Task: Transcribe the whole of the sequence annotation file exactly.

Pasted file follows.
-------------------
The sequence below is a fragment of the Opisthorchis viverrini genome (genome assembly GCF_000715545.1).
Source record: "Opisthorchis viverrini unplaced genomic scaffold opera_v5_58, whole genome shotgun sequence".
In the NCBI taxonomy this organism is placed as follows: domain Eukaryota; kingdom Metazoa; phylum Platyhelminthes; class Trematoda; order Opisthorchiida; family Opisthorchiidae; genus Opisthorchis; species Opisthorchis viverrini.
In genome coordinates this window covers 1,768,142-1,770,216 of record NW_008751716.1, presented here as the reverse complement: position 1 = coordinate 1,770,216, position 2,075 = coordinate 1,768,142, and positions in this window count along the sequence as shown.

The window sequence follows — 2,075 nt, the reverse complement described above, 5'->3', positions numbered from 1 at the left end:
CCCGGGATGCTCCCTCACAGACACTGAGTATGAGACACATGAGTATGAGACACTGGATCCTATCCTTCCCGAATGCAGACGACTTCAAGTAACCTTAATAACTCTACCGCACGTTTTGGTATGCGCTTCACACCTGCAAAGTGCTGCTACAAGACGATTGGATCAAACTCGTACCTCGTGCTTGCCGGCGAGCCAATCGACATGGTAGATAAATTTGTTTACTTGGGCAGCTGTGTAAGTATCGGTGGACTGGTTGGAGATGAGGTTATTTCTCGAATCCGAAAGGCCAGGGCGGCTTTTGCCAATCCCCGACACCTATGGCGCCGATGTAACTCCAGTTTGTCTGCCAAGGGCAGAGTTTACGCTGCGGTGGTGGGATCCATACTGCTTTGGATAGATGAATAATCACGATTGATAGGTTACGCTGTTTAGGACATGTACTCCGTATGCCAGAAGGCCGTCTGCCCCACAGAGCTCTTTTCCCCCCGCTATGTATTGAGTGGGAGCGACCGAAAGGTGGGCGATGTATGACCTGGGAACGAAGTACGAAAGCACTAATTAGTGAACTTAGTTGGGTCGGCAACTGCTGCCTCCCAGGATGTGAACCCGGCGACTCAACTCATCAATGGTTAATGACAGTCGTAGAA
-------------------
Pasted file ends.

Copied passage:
The sequence below is a fragment of the Opisthorchis viverrini genome (genome assembly GCF_000715545.1).
Source record: "Opisthorchis viverrini unplaced genomic scaffold opera_v5_58, whole genome shotgun sequence".
In the NCBI taxonomy this organism is placed as follows: domain Eukaryota; kingdom Metazoa; phylum Platyhelminthes; class Trematoda; order Opisthorchiida; family Opisthorchiidae; genus Opisthorchis; species Opisthorchis viverrini.
In genome coordinates this window covers 1,768,142-1,770,216 of record NW_008751716.1, presented here as the reverse complement: position 1 = coordinate 1,770,216, position 2,075 = coordinate 1,768,142, and positions in this window count along the sequence as shown.

The window sequence follows — 2,075 nt, the reverse complement described above, 5'->3', positions numbered from 1 at the left end:
CCCGGGATGCTCCCTCACAGACACTGAGTATGAGACACATGAGTATGAGACACTGGATCCTATCCTTCCCGAATGCAGACGACTTCAAGTAACCTTAATAACTCTACCGCACGTTTTGGTATGCGCTTCACACCTGCAAAGTGCTGCTACAAGACGATTGGATCAAACTCGTACCTCGTGCTTGCCGGCGAGCCAATCGACATGGTAGATAAATTTGTTTACTTGGGCAGCTGTGTAAGTATCGGTGGACTGGTTGGAGATGAGGTTATTTCTCGAATCCGAAAGGCCAGGGCGGCTTTTGCCAATCCCCGACACCTATGGCGCCGATGTAACTCCAGTTTGTCTGCCAAGGGCAGAGTTTACGCTGCGGTGGTGGGATCCATACTGCTTTGGATAGATGAATAATCACGATTGATAGGTTACGCTGTTTAGGACATGTACTCCGTATGCCAGAAGGCCGTCTGCCCCACAGAGCTCTTTTCCCCCCGCTATGTATTGAGTGGGAGCGACCGAAAGGTGGGCGATGTATGACCTGGGAACGAAGTACGAAAGCACTAATTAGTGAACTTAGTTGGGTCGGCAACTGCTGCCTCCCAGGATGTGAACCCGGCGACTCAACTCATCAATGGTTAATGACAGTCGTAGAA